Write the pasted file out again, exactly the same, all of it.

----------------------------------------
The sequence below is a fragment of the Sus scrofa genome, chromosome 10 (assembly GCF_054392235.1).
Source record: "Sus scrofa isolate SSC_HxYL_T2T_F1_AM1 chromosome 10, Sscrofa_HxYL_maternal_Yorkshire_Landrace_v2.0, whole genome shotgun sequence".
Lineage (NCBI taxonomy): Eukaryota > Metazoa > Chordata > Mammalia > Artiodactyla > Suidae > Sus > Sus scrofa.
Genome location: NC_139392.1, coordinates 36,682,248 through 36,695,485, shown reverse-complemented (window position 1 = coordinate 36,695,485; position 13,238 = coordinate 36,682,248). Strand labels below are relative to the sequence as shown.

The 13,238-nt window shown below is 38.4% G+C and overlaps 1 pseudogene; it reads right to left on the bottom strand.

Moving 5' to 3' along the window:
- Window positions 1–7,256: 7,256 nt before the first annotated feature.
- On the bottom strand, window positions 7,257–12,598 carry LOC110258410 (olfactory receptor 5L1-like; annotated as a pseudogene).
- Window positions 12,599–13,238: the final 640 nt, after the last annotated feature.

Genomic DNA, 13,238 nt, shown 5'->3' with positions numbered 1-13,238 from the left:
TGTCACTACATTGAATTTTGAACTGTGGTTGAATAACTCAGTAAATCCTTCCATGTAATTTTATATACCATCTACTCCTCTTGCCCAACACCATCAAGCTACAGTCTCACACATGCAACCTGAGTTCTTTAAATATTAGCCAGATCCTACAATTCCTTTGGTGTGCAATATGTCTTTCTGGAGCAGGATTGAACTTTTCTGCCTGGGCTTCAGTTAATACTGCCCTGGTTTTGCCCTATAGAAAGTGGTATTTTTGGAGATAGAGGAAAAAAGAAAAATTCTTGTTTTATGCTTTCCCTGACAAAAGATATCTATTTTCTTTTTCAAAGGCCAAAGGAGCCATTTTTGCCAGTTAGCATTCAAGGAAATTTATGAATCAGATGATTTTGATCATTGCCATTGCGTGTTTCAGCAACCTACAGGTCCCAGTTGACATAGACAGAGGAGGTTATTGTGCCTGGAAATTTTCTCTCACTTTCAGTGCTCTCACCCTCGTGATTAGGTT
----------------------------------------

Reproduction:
The sequence below is a fragment of the Sus scrofa genome, chromosome 10 (assembly GCF_054392235.1).
Source record: "Sus scrofa isolate SSC_HxYL_T2T_F1_AM1 chromosome 10, Sscrofa_HxYL_maternal_Yorkshire_Landrace_v2.0, whole genome shotgun sequence".
Lineage (NCBI taxonomy): Eukaryota > Metazoa > Chordata > Mammalia > Artiodactyla > Suidae > Sus > Sus scrofa.
Genome location: NC_139392.1, coordinates 36,682,248 through 36,695,485, shown reverse-complemented (window position 1 = coordinate 36,695,485; position 13,238 = coordinate 36,682,248). Strand labels below are relative to the sequence as shown.

The 13,238-nt window shown below is 38.4% G+C and overlaps 1 pseudogene; it reads right to left on the bottom strand.

Moving 5' to 3' along the window:
- Window positions 1–7,256: 7,256 nt before the first annotated feature.
- On the bottom strand, window positions 7,257–12,598 carry LOC110258410 (olfactory receptor 5L1-like; annotated as a pseudogene).
- Window positions 12,599–13,238: the final 640 nt, after the last annotated feature.

Genomic DNA, 13,238 nt, shown 5'->3' with positions numbered 1-13,238 from the left:
TGTCACTACATTGAATTTTGAACTGTGGTTGAATAACTCAGTAAATCCTTCCATGTAATTTTATATACCATCTACTCCTCTTGCCCAACACCATCAAGCTACAGTCTCACACATGCAACCTGAGTTCTTTAAATATTAGCCAGATCCTACAATTCCTTTGGTGTGCAATATGTCTTTCTGGAGCAGGATTGAACTTTTCTGCCTGGGCTTCAGTTAATACTGCCCTGGTTTTGCCCTATAGAAAGTGGTATTTTTGGAGATAGAGGAAAAAAGAAAAATTCTTGTTTTATGCTTTCCCTGACAAAAGATATCTATTTTCTTTTTCAAAGGCCAAAGGAGCCATTTTTGCCAGTTAGCATTCAAGGAAATTTATGAATCAGATGATTTTGATCATTGCCATTGCGTGTTTCAGCAACCTACAGGTCCCAGTTGACATAGACAGAGGAGGTTATTGTGCCTGGAAATTTTCTCTCACTTTCAGTGCTCTCACCCTCGTGATTAGGTT